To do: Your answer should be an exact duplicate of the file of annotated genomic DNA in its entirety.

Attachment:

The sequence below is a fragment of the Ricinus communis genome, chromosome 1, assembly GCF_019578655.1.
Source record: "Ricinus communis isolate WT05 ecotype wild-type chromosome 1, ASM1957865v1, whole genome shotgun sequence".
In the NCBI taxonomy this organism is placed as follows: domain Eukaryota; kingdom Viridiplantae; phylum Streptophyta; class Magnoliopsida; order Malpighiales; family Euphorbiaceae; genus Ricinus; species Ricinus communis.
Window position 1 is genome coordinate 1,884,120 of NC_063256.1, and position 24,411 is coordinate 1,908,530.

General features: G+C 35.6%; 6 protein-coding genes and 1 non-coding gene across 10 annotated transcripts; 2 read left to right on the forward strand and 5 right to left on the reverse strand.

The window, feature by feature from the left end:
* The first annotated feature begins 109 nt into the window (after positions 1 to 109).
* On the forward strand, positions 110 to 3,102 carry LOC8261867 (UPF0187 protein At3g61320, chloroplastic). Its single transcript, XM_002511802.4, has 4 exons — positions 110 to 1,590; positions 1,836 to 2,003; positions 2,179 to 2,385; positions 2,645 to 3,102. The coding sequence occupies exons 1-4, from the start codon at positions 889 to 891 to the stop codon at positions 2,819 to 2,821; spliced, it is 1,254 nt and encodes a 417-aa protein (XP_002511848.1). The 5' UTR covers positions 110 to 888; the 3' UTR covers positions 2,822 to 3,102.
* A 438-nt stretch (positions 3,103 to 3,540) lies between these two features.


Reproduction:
The sequence below is a fragment of the Ricinus communis genome, chromosome 1, assembly GCF_019578655.1.
Source record: "Ricinus communis isolate WT05 ecotype wild-type chromosome 1, ASM1957865v1, whole genome shotgun sequence".
In the NCBI taxonomy this organism is placed as follows: domain Eukaryota; kingdom Viridiplantae; phylum Streptophyta; class Magnoliopsida; order Malpighiales; family Euphorbiaceae; genus Ricinus; species Ricinus communis.
Window position 1 is genome coordinate 1,884,120 of NC_063256.1, and position 24,411 is coordinate 1,908,530.

General features: G+C 35.6%; 6 protein-coding genes and 1 non-coding gene across 10 annotated transcripts; 2 read left to right on the forward strand and 5 right to left on the reverse strand.

The window, feature by feature from the left end:
* The first annotated feature begins 109 nt into the window (after positions 1 to 109).
* On the forward strand, positions 110 to 3,102 carry LOC8261867 (UPF0187 protein At3g61320, chloroplastic). Its single transcript, XM_002511802.4, has 4 exons — positions 110 to 1,590; positions 1,836 to 2,003; positions 2,179 to 2,385; positions 2,645 to 3,102. The coding sequence occupies exons 1-4, from the start codon at positions 889 to 891 to the stop codon at positions 2,819 to 2,821; spliced, it is 1,254 nt and encodes a 417-aa protein (XP_002511848.1). The 5' UTR covers positions 110 to 888; the 3' UTR covers positions 2,822 to 3,102.
* A 438-nt stretch (positions 3,103 to 3,540) lies between these two features.